Action brief helps school librarians support Common Core State Standards implementation

For Immediate Release
Tue, 11/12/2013


Jennifer Habley

Manager, Web Communications

American Association of School Librarians (AASL)


CHICAGO – The American Association of School Librarians, in partnership with Achieve, has released an action brief on the role of school librarians in the implementation of the Common Core State Standards (CCSS). The brief was designed not only for school librarians who are supporting higher standards for student learning, but also for school leaders as they rethink and re-envision the role that the library can and should play in a major school initiative. The action brief is available on the AASL website at

“This action brief is a starting point,” said AASL President Gail Dickinson. “It was designed to increase awareness of the Common Core State Standards, create a sense of opportunity around their implementation, and provide school librarians — who are faced with increased opportunities in the context of fewer resources — with a deeper understanding of the standards and their role in implementing them.”

"To fully implement the CCSS in schools — and ensure all students learn the English and math they need for college, careers and citizenship — will require ‘all hands on deck.’ Teachers, school leaders and resource experts all play critical roles in bringing the CCSS to life for students. Librarians play an especially important role, as this action brief illustrates” said Sandy Boyd, Achieve chief operating officer and senior vice president. “The brief — written by and for librarians— provides librarians with a deeper understanding of the CCSS and the dynamic role they can play in supporting implementation of the new standards, with, among other things, text selection, making cross-disciplinary connections, and integrating research and media into students’ learning environments. Librarians can impact teaching and learning and this brief will give them new strategies to do so."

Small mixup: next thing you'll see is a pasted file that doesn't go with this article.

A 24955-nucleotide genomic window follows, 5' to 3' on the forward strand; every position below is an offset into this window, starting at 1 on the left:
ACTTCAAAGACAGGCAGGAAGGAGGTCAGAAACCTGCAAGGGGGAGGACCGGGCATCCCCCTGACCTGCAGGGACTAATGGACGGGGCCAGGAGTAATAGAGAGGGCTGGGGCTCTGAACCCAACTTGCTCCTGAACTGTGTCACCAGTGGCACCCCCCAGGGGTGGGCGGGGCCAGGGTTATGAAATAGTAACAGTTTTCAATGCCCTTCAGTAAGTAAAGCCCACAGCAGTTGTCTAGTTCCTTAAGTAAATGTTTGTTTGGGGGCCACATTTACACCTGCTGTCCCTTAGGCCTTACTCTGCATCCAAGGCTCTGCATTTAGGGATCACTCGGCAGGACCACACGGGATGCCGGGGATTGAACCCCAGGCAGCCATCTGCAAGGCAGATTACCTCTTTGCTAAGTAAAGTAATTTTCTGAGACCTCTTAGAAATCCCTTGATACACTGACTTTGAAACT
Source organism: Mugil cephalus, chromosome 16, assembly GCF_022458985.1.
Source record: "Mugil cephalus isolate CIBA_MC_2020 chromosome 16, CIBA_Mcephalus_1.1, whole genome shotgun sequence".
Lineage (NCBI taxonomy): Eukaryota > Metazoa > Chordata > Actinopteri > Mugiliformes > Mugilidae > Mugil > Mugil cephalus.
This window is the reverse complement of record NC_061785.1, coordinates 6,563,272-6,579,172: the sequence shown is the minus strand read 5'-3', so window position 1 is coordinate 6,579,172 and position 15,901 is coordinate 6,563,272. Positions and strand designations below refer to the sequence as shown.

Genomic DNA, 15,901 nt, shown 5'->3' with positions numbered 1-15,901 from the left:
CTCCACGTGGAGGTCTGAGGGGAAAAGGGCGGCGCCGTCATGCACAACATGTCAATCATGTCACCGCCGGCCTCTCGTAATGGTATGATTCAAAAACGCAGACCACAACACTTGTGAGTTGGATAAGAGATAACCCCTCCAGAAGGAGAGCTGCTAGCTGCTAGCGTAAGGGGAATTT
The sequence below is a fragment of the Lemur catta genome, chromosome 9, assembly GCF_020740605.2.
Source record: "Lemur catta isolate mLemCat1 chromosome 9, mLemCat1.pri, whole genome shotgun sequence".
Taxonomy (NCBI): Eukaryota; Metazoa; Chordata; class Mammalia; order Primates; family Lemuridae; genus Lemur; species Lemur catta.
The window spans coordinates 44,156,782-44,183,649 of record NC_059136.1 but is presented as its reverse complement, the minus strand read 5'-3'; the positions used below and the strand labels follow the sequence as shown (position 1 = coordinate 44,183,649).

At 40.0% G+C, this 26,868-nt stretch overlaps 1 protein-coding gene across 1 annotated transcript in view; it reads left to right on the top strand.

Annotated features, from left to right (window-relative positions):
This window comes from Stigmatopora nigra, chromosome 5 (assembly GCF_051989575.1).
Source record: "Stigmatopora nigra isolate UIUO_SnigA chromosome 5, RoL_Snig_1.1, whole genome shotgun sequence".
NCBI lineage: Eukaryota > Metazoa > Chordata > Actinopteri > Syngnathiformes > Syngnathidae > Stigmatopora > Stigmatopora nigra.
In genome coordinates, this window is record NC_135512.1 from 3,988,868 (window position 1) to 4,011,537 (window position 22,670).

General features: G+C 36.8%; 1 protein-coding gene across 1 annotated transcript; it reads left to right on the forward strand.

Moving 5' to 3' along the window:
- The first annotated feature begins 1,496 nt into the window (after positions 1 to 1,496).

Written by AASL members David Loertscher and Kathryn Lewis, the action brief provides no-cost takeaways, talking points, action steps and examples that school librarians can begin to put into practice in their schools today.

“We are embarking on a new era in school libraries, and the Common Core State Standards provide a monumental opportunity for us. As school librarians we are uniquely positioned to provide leadership and support for the elements of the CCSS,” said Lewis. “School librarians can significantly change the learning landscape by blending the CCSS, the AASL Standards for the 21st-Century Learner, and the unique opportunity to co-teach with our colleagues. My hope is that this document will shape our work and, more importantly, the lives of our students by sparking ideas, meaningful dialogue, and influencing teaching and learning as we strive to ensure the quality education that students deserve and demand.”